In sum, we hold that USF&G had a duty to defend on the ground of potential coverage stated by the Yates action allegations under the policy provisions as follows: there were allegations which could be reasonably construed as within the property damage coverage by the averments of grazing and overgrazing allegedly allowed by VIA and Horizon, causing damage to the Yates landowners' properties, chargeable to VIA; there were also landowners' allegations that could reasonably be construed as within the policy's coverage for personal injury due to the trespass allegations of "offenses" under Group C of the policy covering "wrongful entry or eviction, or other invasion of the right of private occupancy"; there were landowner allegations, also potentially within policy coverage, for personal injury under Group B offenses that include "publication or utterance of a libel or slander or other defamatory or disparaging material."

Having determined that USF&G had a duty to defend VIA on at least these bases -- property damage and personal injury claims -- we need not resolve many of the issues raised by the parties regarding whether other allegations stated claims potentially within the coverage or whether other defenses to coverage have been shown by USF&G.


As a threshold matter prior to considering other arguments made by USF&G, we note that USF&G's letter to the insured by which it denied coverage and declined to provide a defense stated only two grounds for USF&G's decision: that there was no bodily injury or property damage alleged as defined by the policies, and that, if the cattle grazing allegations were construed as allegations of property damage, coverage was nevertheless excluded under Exclusion (k). The threshold issue is whether USF&G has waived defenses not asserted in this communication with its insured.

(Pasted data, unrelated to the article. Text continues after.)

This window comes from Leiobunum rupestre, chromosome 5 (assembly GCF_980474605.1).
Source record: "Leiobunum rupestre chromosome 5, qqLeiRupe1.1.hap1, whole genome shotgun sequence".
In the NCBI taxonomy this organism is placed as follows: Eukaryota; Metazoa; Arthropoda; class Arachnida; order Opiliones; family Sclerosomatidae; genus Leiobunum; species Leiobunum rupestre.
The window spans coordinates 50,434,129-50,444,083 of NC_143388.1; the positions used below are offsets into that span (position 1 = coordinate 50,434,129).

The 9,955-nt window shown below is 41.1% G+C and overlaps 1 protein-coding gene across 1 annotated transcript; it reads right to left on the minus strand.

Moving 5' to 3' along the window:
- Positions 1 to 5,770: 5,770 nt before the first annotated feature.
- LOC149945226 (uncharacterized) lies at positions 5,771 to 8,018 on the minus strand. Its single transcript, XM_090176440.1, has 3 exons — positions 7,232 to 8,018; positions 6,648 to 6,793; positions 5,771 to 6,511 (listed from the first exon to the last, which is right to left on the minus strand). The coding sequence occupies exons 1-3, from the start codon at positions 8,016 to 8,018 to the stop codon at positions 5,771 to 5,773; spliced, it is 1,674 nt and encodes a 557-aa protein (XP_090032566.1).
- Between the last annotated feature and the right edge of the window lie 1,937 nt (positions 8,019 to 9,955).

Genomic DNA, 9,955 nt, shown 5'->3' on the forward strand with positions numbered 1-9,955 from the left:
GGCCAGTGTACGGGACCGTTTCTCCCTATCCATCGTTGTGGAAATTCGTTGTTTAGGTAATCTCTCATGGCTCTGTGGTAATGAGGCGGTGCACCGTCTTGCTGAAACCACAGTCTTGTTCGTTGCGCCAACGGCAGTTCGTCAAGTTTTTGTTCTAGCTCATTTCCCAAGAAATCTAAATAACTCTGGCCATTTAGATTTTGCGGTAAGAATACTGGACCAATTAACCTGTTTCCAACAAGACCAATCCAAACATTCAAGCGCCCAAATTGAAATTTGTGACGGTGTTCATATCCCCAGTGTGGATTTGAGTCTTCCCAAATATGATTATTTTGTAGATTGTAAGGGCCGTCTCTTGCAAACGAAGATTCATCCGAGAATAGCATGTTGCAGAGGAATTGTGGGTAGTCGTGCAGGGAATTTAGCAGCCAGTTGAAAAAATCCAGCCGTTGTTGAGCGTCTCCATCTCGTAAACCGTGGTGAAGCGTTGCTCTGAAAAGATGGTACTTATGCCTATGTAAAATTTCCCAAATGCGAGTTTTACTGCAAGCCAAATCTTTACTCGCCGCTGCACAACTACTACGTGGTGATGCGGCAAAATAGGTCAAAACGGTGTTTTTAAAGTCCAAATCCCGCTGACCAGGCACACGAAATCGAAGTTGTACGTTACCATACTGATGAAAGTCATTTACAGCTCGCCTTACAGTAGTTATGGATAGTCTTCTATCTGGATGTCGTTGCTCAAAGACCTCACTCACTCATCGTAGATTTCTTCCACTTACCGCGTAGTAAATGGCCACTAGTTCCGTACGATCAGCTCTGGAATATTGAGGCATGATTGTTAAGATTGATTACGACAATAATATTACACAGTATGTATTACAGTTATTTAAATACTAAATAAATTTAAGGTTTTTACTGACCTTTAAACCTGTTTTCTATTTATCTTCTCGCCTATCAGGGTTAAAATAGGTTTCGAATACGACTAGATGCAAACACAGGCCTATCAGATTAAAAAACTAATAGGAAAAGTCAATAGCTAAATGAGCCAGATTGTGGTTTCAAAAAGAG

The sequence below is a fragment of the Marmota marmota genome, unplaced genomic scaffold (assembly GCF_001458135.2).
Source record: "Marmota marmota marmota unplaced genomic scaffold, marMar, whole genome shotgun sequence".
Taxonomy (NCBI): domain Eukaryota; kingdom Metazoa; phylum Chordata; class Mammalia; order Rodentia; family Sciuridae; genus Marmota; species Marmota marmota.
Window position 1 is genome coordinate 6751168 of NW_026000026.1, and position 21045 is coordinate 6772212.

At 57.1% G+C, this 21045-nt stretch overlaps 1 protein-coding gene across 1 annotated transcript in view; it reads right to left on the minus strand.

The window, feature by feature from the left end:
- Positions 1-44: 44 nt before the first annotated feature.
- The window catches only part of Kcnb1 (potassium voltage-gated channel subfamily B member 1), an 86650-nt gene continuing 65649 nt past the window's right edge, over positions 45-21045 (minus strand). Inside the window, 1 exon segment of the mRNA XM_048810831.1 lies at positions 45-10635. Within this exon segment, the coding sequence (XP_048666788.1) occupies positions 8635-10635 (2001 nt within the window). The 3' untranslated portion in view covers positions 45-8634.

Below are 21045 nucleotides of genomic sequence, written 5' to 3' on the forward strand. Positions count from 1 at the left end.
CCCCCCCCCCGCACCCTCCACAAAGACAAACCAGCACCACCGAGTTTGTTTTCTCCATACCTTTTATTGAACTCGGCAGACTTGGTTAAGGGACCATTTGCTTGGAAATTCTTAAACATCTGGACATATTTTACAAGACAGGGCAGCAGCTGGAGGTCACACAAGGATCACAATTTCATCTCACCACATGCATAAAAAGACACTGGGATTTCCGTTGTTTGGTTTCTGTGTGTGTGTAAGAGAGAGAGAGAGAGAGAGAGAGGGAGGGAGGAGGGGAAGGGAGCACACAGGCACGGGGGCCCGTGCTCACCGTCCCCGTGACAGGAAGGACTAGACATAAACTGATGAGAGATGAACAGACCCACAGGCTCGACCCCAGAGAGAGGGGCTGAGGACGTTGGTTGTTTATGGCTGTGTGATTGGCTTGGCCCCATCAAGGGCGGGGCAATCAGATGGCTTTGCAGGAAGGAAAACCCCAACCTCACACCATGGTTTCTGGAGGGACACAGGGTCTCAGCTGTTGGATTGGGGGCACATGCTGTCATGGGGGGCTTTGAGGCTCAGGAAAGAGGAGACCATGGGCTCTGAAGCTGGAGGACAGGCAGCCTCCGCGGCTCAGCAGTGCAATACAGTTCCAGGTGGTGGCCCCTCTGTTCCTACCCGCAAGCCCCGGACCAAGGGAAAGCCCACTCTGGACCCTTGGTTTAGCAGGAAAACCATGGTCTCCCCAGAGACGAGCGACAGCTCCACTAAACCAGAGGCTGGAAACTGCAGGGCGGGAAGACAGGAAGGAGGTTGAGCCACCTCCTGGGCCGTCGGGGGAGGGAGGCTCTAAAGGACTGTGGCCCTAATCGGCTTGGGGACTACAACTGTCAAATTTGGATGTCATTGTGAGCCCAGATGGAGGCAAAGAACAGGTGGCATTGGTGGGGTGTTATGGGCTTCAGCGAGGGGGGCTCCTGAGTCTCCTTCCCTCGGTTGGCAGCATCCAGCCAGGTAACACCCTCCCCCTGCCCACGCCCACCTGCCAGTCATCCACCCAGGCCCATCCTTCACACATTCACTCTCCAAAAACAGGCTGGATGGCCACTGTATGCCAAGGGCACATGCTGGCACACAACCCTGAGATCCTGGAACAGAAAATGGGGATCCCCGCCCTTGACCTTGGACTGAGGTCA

Under New Mexico law, the insurer has waived defenses not relied on in its formal denial of coverage if, but only if, the insured makes a showing of "detriment or prejudice." Larson v. Occidental Fire & Casualty Co., 446 P.2d 210, 212 (N.M. 1968), overruled on other grounds, Estep v. State Farm Mutual Auto. Ins. Co., 703 P.2d 882 (N.M. 1985). Unfortunately, we have found no guidance in the cases after Larson as to what kind of showing of detriment or prejudice by the insured will suffice. VIA relies on cases from Missouri which have held that being forced to sue for a declaration of coverage is sufficient prejudice. See, e.g., Stone v. Waters, 483 S.W.2d 639, 645 (Mo. Ct. App. 1972). But see Brown v. State Farm Mutual Auto. Ins. Co., 776 S.W. 2d 384, 387-89 (Mo. 1989) (en banc) (limiting Stone v. Waters). On the other hand, USF&G argues that litigation would have been necessary in any event to test the defenses raised in the denial letter; thus, USF&G urges that it is illogical to contend that VIA suffered prejudice from the mere failure to include all defenses in the denial letter.

With little guidance from the New Mexico courts as to what would constitute prejudice as required by Larson, we are reluctant to decide this issue unless absolutely necessary. We find it is not necessary. Instead, we will assume without deciding that USF&G did not waive any additional defenses. We conclude that the district court's determination that USF&G breached its duty to defend was correct, notwithstanding the additional defenses raised.